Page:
“Fannie, when you didn’t answer the phone we decided you probably didn’t have it hooked up yet. I couldn’t wait to tell you the news. So we decided to come over and tell you in person. We know it’s not your turn, but you and Richard have been nominated to host the next family holiday,” Aunt Verla said, in her clipped tone, pausing long enough to draw a breath. “Your mother and I were discussing it this morning and thought it would be a great way to host your first open house welcoming the family.”

She stopped long enough to allow me to respond. I stood there staring at her.

Looking at me for the first time since I opened the door, Aunt Verla said, “Fannie, you look a mess, you’re not even dressed yet. The day is already half over, what’s the matter?”

Taking a deep breath,  “Good morning Aunt Verla, Uncle Carl.” I said, nodding to them. “We were up half the night unpacking and decided to sleep in.  The phone is plugged in. However, we are not going to answer it until after 9 a.m..

If you decide to call before then, you will have to wait until that time for a response. Additionally, after this we won’t be answering the door until after 9 a.m. unless we are expecting you. So I request you call first instead of assuming you can just barge in anytime you want.” For the first time in my life, I’d adopted my mother’s “my-word-is-law” tone.

Aunt Verla stiffened and Uncle Carl turned away so she wouldn’t see him laughing. Her jaw pumped up and down a few times but no sound followed.

Pouncing on the moment of silence, I said, “We would be happy to host, we will send out formal invitations once we’re settled in. I’ll be serving coffee and danishes at 10 a.m., and you’re welcome to come back then. Now if there is nothing further, I’m going back to bed.”

“We’ll see you at 10,” Uncle Carl said, grinning, guiding Aunt Verla back to the car.

“Wow, Miss Spunky, I didn’t know you had it in you,” Richard said, putting his arms around me when I climbed back into bed. “I don’t think I’ve ever heard your aunt quiet that many seconds in a row.”

“It may not happen again for a while, you better enjoy it while it lasts,” I said, “they’ll be back over at 10.”

“Who do you think the other caller was?”

“My mother. I’m sure she will hear all about it before I call her back. She’ll be so pissed Aunt Verla beat her to the punch,” I said, laughing.

My parents’ mobile land yacht pulled into our driveway at 9:45 a.m., followed by Aunt Verla and Uncle Carl at 9:55, my older sister, Lenora Jane with her husband Steve, and my younger sister, Eleanor, arrived ten minutes later.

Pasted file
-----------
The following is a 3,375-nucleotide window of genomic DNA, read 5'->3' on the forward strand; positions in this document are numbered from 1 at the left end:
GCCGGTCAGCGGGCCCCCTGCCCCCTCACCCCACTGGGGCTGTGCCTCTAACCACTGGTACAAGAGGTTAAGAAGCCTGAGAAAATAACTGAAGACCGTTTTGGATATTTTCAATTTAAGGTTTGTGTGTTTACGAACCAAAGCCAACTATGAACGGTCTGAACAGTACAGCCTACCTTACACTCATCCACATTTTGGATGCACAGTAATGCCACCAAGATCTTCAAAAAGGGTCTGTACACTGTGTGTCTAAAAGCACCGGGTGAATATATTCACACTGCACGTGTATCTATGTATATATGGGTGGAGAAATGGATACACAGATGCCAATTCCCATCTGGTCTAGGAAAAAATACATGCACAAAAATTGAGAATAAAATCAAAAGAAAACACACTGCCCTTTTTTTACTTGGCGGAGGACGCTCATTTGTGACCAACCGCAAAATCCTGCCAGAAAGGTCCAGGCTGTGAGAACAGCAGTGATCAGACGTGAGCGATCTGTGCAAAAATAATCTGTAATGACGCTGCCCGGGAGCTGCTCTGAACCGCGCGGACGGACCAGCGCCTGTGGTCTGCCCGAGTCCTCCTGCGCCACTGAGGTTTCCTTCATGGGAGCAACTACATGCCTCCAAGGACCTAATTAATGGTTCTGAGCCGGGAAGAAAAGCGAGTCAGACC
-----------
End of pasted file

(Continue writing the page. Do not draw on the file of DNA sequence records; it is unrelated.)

The coffee and danishes disappeared followed by a group unpack.

Uncle Carl grabbed the box knife from the kitchen counter. He reached for a box on the kitchen table. My mother carted a twenty pound bag of rice, headed toward the pantry. They collided midstream. The box knife pierced the bag. Rice spilled to the floor.

Aunt Verla, ready to save the day, dashed down the hall. She grabbed the vacuum from the broom closet. Richard exited the guest bathroom adjacent to the closet.  Aunt Verla jump. She yanked the vacuum cleaner from the closet. The vacuum’s canister caught the ironing board pulling it out, hook and all. It clattered to the floor falling toward Aunt Verla.

She screamed as the board hit the vacuum. The vacuum pushed her into the wall. She grunted. The ironing board rebounded onto Richard’s chest forcing him backwards into the door with a loud thud. Air rushed out of him.

He gasped for breath. Pain spread across Richard’s face with the speed of a wildfire. Everyone froze.

“Richard, Richard, are you all right?” I asked, adrenaline pumped into my veins.

“I’ve had it with this board,” he said, his voice low and steady. “I should have done this a long time ago.”

He picked up the board. He headed toward the garage.

Stepping in front of him, Aunt Verla asked, “Where do you think you are going with that ironing board young man?”

Richard looked her in the eye. His eyes went flat. Rising up to his full height he towered over her. Aunt Verla bit her lip.

“I’m doing what should have been done a long time ago, I’m getting rid of this monstrosity.”

Pushing passed her, he charged into the garage. The family followed the pied piper. He carried the board to his car, threw it into the trunk—crash. Slammed the lid, rounded to the driver’s side and got in.

I claimed the front passenger seat and every male member of the family squeezed into the back seat.  He threw the car in reverse, gunned the engine. No one spoke. Squealing tires on pavement, our accompaniment.

Eight miles of back roads and six minutes later, we arrived at the dump. Paying the ten dollars, he backed up to the stall indicated and opened the trunk.

The men poured from the backseat. I stood next to my father.